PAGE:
2. The DDJ had looked into all of the circumstances and the parties had agreed at the assessment on the correct test. 
3. The DDJ had the benefit of the full file of papers and was able to reference this in reaching his decision.  
The Claimant referred to the significant work which had been undertaken, in particular relating to the Schedule of Special Damages which totalled £71,500.00 and including detailed calculation of an Odgen 7 approach in terms of future losses of earnings and witness evidence. The Claimant stated that the DDJ's judgment was evalative as to the facts of the case.  
It was further contended by the Claimant that the reference to allocation was made by the DDJ because of the Defendant's submission that it was a case which could have been allocated to fast-track. It was said that the DDJ considered a number of factors as to whether the test in 45.29J ought to be applied including the complexity of the matter. the level of costs claimed (which were three times that of the fixed costs regime), the correspondence and "appreciated the duty on the claimant solicitor's in those circumstances to appropriately deal with those issues".  
The Test for Exceptional Circumstances 
The Court considered in the first instance how the test under CPR r45.29J should be approached: 
"15. [...]I have considered specifically the test that was set out at 45.29J which is under the heading ‘Claims for an amount of costs exceeding fixed recoverable costs’, which states: 
‘If it considers that there are exceptional circumstances making it appropriate to do so, the Court will consider a claim for an amount of costs excluding disbursements, which is greater than the fixed recoverable costs’, referred to in Rules 45.29B to 45.29H. 
Then it deals with how the Court should deal with that. 
16. The applicability and how that test should be approached has been dealt with by Leveson LJ in the case of Costin v Merron [2013] 3 Costs LR 391 which the District Judge referred to in his judgment and I reiterate now when Leveson LJ said:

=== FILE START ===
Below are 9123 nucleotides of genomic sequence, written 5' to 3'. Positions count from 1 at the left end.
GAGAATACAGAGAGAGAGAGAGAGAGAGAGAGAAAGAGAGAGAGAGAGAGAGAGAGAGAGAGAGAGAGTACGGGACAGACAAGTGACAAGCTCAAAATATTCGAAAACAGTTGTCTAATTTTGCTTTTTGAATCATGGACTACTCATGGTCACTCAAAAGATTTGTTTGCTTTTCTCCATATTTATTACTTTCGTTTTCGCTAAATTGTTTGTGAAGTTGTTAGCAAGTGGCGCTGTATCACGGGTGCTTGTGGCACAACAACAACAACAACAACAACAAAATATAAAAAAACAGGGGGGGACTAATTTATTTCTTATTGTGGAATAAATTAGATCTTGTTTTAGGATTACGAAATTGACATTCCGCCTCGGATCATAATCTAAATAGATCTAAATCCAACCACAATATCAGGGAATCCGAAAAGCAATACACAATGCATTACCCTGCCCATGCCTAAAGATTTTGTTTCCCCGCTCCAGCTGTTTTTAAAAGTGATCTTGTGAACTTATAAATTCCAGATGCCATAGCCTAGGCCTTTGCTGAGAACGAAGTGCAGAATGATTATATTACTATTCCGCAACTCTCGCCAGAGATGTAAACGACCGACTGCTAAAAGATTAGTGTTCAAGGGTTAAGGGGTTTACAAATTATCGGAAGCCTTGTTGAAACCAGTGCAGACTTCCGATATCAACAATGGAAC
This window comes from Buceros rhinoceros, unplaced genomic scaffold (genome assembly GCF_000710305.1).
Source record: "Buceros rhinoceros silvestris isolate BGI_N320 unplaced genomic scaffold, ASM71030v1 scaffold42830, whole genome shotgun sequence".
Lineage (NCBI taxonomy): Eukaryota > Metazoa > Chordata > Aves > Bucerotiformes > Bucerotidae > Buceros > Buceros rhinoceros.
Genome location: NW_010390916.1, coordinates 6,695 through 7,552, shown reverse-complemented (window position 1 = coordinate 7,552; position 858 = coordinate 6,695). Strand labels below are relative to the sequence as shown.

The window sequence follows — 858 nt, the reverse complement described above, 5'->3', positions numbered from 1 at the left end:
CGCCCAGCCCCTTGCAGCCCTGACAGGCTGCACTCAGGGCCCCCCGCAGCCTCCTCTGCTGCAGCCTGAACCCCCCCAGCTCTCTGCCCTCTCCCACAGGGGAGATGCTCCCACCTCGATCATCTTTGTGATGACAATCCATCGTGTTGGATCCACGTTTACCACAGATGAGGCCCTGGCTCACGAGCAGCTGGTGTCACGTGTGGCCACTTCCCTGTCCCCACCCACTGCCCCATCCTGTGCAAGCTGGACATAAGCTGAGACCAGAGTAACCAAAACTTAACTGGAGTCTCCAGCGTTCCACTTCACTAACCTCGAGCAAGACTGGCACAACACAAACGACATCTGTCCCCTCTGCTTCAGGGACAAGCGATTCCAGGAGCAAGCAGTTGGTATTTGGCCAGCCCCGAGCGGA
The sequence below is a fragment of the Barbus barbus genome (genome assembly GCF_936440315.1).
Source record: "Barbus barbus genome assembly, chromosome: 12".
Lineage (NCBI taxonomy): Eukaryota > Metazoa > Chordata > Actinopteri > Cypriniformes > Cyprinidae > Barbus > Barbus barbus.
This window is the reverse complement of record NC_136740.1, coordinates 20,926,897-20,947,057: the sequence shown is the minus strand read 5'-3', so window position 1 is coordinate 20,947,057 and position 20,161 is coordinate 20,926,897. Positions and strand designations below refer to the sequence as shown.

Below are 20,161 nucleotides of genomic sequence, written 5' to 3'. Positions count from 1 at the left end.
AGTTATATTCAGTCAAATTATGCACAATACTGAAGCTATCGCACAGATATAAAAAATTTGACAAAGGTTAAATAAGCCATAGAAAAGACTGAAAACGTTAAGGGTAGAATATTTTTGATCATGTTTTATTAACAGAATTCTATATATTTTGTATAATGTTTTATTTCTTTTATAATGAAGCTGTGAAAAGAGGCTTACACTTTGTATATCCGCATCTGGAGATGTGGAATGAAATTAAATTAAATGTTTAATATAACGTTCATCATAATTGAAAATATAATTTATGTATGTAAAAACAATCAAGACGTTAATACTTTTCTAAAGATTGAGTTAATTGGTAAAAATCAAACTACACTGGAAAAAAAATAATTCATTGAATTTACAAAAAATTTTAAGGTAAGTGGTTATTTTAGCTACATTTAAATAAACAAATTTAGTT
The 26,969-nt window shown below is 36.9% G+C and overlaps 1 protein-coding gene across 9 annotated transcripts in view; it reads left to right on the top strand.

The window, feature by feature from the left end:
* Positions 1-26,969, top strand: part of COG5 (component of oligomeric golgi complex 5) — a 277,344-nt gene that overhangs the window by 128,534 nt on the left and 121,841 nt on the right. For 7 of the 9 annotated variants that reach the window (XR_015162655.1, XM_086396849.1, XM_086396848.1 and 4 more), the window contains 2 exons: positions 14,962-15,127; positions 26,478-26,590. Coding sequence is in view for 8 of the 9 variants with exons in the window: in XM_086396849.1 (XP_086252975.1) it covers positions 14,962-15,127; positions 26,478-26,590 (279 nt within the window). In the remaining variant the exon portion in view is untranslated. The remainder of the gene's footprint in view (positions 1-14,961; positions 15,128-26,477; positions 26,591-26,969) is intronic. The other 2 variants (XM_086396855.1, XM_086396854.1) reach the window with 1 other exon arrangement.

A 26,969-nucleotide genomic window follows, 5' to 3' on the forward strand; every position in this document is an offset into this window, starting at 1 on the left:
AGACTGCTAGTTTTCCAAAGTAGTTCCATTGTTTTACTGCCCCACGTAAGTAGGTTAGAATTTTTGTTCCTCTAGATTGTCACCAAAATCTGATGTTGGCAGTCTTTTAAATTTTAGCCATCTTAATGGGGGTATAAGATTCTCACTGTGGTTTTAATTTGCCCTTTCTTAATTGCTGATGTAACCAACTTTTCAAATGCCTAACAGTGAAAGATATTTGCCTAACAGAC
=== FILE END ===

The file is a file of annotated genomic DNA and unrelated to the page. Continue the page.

‘I for my part have no difficulty in concluding that the exceptional circumstances to which 45.12 refer must be exceptional in the sense that the case is taken out of the general run of this type of case by reason of some circumstances which means that greater costs are in fact incurred that would reasonably be expected to be incurred’, and he went on to say this, ‘In my judgment the phrase “exceptional circumstances” in the context of 45.12 speaks for itself. It cannot possibly mean anything other than that for reasons which make it appropriate to order the case to fall outside the fixed costs regime exceptionally more money is had to be expended on the case by way of costs than would otherwise had been the case’. 
17. That test was further clarified and considered in the Court of Appeal in the case of Hislop v Perde and Kuar [2018] EWCA Civ 1726, the judgment of Coulson LJ in particular being referred to me; I quote paragraphs 57 and 58 of that judgment; 
’57. Secondly, I reject the argument advanced by Mr Post QC, in the Kaur appeal, that this provision’ which is the provision we are talking about, ‘would only come into play if it could be shown that the exceptional circumstances had caused the litigation to be more expensive for the claimant. In support of this proposition, he relied on r.29J and r.29K which are concerned with the circumstances in which a party seeks to recover more than fixed costs. The rules make that party liable for the costs consequences if the assessment gives rise to a sum which is less than 20% greater than the amount of the fixed recoverable costs. 
58. I do not accept Mr Post’s gloss on r.45.29J. His suggestion that a claimant must demonstrate a precise causative link between the exceptional circumstances and any increased costs would, in my view, lead to an unnecessarily restrictive view of the rule. It goes without saying that a test requiring “exceptional circumstances” is already a high one. It is not a proper interpretation of the rules to suggest that there should be further obstacles placed in the way of a party who wishes to rely on that provision.’" 
The Court recognised that the link between the causation of the increased costs and exceptional circumstances had been 'uncoupled' by the decision of Coulson LJ in Hislop but "that the exceptional circumstances were in the context of 45.12 so it is in the context of exceptional circumstances within the fixed costs regime, not exceptional circumstances in terms of litigation of personal injury claims generally."